Another pivotal detail to understand this theme is how the author uses the element of food in his story. It starts after the narrator has finished describing himself and begins describing the other characters in the story, “First, Turkey; second, Nippers; third, Ginger Nut” (134). Although he never describes the significance behind Turkey’s name, he explains that Ginger Nut’s nickname is due to his coworkers sending him on errands to get these cookies. Food is what ultimately leads to Bartleby’s downfall, in which he stops eating it. His behaviors most likely symbolize something much bigger than what’s on the outside of the story. Food in relation to the seven deadly sins is equal to gluttony, and Melville probably used that idea to represent the greed that our free enterprise culture invests itself in.
After getting a feel of the true sadness of our main character as well as how Melville uses the element of food throughout the story, the major theme begins to really reveal itself. Bartleby may seem as though he is too depressed to perform his work, and perhaps that is truly the case, but Melville’s intentions for the story was clearly deeper than that. To think that the author’s intent was less cosmetic is evident in Bartleby’s occupation. Everyone in the story is a lawyer, a very critical career and certainly one of the highest paying jobs in our country. Of course, everyone in America plays a significant role in keeping up with everything, but lawyers are a key component because they help run the judicial system. They help keep America as safe of a place as possible. Not only this, but because of Bartleby’s apathy caused by his depression, he does not perform his obligatory work. He may not have the energy or motivation, but the author was likely using this to explain rebellion against capitalism and the state of our society that is obsessed with money.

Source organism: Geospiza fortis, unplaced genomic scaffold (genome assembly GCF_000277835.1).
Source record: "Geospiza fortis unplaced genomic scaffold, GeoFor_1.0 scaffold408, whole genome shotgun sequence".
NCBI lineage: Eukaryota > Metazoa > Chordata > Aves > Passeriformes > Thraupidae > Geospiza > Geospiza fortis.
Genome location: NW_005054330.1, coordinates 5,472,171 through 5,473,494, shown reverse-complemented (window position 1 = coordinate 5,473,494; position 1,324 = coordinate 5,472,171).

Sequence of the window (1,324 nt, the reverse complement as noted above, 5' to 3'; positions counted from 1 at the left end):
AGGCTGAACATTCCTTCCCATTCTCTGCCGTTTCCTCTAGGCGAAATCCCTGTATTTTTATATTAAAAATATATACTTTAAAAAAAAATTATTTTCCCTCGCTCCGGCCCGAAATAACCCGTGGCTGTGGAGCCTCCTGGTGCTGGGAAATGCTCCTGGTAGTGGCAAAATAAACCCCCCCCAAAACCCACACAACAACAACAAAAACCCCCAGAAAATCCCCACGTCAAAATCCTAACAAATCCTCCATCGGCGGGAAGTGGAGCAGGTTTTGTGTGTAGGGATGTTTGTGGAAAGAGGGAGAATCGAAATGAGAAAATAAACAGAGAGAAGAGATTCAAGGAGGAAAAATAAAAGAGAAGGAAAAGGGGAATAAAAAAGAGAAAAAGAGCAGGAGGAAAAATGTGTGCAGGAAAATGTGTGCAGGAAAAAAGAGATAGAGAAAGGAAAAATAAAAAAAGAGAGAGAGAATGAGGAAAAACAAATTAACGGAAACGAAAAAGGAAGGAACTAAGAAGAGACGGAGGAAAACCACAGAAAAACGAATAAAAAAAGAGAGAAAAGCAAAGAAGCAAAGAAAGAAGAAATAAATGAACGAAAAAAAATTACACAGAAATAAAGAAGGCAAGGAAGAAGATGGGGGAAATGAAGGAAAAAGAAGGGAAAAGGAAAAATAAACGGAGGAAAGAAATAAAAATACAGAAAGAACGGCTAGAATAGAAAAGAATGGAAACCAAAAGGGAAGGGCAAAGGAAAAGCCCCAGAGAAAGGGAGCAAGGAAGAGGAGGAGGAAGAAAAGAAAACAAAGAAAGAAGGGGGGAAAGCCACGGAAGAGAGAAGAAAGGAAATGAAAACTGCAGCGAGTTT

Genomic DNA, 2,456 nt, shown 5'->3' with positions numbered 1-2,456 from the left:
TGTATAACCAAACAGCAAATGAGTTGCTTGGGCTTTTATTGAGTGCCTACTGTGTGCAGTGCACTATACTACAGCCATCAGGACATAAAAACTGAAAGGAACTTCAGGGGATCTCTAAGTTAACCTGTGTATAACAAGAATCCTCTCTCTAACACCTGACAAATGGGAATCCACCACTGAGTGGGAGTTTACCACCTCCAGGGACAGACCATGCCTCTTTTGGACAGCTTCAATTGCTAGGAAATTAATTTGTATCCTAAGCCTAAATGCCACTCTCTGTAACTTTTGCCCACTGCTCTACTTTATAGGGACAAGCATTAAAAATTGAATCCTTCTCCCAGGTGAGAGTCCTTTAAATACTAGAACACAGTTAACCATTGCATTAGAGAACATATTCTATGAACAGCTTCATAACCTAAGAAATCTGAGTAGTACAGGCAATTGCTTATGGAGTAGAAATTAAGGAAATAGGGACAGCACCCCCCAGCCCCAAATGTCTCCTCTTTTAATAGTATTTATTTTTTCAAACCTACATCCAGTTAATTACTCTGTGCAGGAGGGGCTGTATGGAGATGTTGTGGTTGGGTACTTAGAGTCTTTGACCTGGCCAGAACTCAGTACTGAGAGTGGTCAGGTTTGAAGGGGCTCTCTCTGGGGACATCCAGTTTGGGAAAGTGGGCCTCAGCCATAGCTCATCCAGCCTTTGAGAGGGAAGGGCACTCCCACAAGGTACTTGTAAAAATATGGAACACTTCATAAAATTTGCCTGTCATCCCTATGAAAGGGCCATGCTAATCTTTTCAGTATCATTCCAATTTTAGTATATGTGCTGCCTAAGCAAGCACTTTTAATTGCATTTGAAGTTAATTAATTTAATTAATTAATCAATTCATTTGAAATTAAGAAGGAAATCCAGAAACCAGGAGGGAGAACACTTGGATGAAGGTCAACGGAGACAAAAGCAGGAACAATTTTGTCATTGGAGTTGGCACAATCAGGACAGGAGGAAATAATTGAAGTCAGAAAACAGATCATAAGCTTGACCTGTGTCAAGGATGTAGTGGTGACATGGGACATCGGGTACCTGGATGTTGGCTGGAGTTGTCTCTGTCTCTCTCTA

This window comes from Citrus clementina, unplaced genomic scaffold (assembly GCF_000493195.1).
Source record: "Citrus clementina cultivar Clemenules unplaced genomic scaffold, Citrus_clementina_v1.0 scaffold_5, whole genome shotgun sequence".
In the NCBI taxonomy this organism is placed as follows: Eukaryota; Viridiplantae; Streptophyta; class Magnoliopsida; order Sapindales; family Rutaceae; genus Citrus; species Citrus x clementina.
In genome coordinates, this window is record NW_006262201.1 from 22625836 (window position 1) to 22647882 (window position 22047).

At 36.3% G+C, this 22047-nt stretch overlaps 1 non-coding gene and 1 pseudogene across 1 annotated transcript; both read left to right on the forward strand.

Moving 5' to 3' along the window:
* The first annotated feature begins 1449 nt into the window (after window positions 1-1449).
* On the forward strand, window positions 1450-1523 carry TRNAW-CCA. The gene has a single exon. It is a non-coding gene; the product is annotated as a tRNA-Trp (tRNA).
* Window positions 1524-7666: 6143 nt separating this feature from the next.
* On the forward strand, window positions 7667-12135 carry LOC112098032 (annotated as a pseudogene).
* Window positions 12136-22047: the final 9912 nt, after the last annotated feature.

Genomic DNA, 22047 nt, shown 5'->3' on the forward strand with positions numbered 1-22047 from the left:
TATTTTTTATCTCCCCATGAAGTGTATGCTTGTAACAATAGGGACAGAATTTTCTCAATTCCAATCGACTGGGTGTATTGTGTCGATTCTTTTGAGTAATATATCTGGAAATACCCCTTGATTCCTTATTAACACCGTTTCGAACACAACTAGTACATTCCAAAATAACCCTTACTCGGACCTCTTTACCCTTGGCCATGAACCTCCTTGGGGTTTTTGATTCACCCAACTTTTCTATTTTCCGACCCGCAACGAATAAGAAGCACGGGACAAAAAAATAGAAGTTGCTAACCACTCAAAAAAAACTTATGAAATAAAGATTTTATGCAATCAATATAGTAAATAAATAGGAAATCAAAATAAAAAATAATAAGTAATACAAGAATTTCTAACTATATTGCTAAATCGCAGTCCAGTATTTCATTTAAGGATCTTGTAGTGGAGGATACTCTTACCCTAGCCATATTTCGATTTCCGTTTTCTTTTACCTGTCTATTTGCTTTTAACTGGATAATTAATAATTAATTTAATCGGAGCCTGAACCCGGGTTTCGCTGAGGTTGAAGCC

Food is key, it represents gluttony and in capitalistic America, ‘gluttony’ is what keeps everyone alive. Without money there is really no way to survive, and without greed and heartlessness, there is no effortless way to make money. Bartleby’s behavior towards food as a result of his mental illnesses is the author’s way of expressing anger towards how greedy people in our mess of a society are, and as evident in Bartleby’s job, one of the most important jobs in America, he is making a point against the capitalism that is also key in the survival of our country.
To comprehend the main theme of the story, we need to understand the depth of the sadness of the main character, Bartleby, and how Melville uses food throughout the story. Both the apathy and rebellion of Bartleby’s character as represented by his depression and the gluttony and greed illustrated by the element of food represent an artful revolution against capitalism and greed in our society that is slowly turning cold and heartless as people are forced into societal roles that they do not want to be part of and ‘food’ is turning us all against each other.